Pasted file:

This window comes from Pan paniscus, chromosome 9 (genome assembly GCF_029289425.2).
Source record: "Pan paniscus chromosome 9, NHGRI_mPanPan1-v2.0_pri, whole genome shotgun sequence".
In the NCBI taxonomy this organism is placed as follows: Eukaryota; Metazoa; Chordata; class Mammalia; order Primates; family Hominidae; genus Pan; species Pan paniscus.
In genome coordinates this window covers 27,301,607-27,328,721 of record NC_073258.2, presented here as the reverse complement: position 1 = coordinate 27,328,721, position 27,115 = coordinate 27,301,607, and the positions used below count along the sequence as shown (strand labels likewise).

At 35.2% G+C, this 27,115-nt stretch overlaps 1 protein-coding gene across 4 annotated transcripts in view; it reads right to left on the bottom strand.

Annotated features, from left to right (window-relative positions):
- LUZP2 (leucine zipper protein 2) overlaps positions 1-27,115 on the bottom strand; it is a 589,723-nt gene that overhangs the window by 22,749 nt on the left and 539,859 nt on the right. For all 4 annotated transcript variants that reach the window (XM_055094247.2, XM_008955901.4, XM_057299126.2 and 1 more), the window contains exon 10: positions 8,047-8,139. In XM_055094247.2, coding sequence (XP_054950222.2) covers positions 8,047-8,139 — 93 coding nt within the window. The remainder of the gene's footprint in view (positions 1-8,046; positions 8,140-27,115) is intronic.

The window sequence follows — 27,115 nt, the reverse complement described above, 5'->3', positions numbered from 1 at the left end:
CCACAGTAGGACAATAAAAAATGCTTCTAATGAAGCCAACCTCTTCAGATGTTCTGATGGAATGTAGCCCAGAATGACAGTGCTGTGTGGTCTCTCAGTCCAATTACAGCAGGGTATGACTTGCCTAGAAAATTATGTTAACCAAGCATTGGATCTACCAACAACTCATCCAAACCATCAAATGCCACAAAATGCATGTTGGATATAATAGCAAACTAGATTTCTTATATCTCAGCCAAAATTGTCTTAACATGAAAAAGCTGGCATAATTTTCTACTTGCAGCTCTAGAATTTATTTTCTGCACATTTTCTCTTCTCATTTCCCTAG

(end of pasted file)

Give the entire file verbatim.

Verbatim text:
This window comes from Pan paniscus, chromosome 9 (genome assembly GCF_029289425.2).
Source record: "Pan paniscus chromosome 9, NHGRI_mPanPan1-v2.0_pri, whole genome shotgun sequence".
In the NCBI taxonomy this organism is placed as follows: Eukaryota; Metazoa; Chordata; class Mammalia; order Primates; family Hominidae; genus Pan; species Pan paniscus.
In genome coordinates this window covers 27,301,607-27,328,721 of record NC_073258.2, presented here as the reverse complement: position 1 = coordinate 27,328,721, position 27,115 = coordinate 27,301,607, and the positions used below count along the sequence as shown (strand labels likewise).

At 35.2% G+C, this 27,115-nt stretch overlaps 1 protein-coding gene across 4 annotated transcripts in view; it reads right to left on the bottom strand.

Annotated features, from left to right (window-relative positions):
- LUZP2 (leucine zipper protein 2) overlaps positions 1-27,115 on the bottom strand; it is a 589,723-nt gene that overhangs the window by 22,749 nt on the left and 539,859 nt on the right. For all 4 annotated transcript variants that reach the window (XM_055094247.2, XM_008955901.4, XM_057299126.2 and 1 more), the window contains exon 10: positions 8,047-8,139. In XM_055094247.2, coding sequence (XP_054950222.2) covers positions 8,047-8,139 — 93 coding nt within the window. The remainder of the gene's footprint in view (positions 1-8,046; positions 8,140-27,115) is intronic.

The window sequence follows — 27,115 nt, the reverse complement described above, 5'->3', positions numbered from 1 at the left end:
CCACAGTAGGACAATAAAAAATGCTTCTAATGAAGCCAACCTCTTCAGATGTTCTGATGGAATGTAGCCCAGAATGACAGTGCTGTGTGGTCTCTCAGTCCAATTACAGCAGGGTATGACTTGCCTAGAAAATTATGTTAACCAAGCATTGGATCTACCAACAACTCATCCAAACCATCAAATGCCACAAAATGCATGTTGGATATAATAGCAAACTAGATTTCTTATATCTCAGCCAAAATTGTCTTAACATGAAAAAGCTGGCATAATTTTCTACTTGCAGCTCTAGAATTTATTTTCTGCACATTTTCTCTTCTCATTTCCCTAG